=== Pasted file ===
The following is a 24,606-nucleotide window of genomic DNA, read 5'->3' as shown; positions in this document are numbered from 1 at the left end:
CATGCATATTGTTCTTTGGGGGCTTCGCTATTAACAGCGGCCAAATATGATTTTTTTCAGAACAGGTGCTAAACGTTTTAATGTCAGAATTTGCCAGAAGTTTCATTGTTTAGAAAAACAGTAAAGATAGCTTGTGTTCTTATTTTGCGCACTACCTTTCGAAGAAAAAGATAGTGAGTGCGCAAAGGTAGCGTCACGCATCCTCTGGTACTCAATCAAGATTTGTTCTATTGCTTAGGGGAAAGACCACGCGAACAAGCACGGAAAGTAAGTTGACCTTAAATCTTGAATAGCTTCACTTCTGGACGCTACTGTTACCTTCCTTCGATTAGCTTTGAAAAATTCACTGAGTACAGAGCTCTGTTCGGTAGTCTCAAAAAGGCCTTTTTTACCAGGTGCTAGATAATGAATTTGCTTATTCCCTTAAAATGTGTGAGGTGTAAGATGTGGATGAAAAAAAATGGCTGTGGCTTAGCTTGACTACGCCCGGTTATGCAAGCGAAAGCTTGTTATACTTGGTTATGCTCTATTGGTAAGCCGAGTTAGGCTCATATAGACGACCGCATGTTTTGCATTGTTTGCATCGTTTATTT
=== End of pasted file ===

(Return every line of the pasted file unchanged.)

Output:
The following is a 24,606-nucleotide window of genomic DNA, read 5'->3' as shown; positions in this document are numbered from 1 at the left end:
CATGCATATTGTTCTTTGGGGGCTTCGCTATTAACAGCGGCCAAATATGATTTTTTTCAGAACAGGTGCTAAACGTTTTAATGTCAGAATTTGCCAGAAGTTTCATTGTTTAGAAAAACAGTAAAGATAGCTTGTGTTCTTATTTTGCGCACTACCTTTCGAAGAAAAAGATAGTGAGTGCGCAAAGGTAGCGTCACGCATCCTCTGGTACTCAATCAAGATTTGTTCTATTGCTTAGGGGAAAGACCACGCGAACAAGCACGGAAAGTAAGTTGACCTTAAATCTTGAATAGCTTCACTTCTGGACGCTACTGTTACCTTCCTTCGATTAGCTTTGAAAAATTCACTGAGTACAGAGCTCTGTTCGGTAGTCTCAAAAAGGCCTTTTTTACCAGGTGCTAGATAATGAATTTGCTTATTCCCTTAAAATGTGTGAGGTGTAAGATGTGGATGAAAAAAAATGGCTGTGGCTTAGCTTGACTACGCCCGGTTATGCAAGCGAAAGCTTGTTATACTTGGTTATGCTCTATTGGTAAGCCGAGTTAGGCTCATATAGACGACCGCATGTTTTGCATTGTTTGCATCGTTTATTT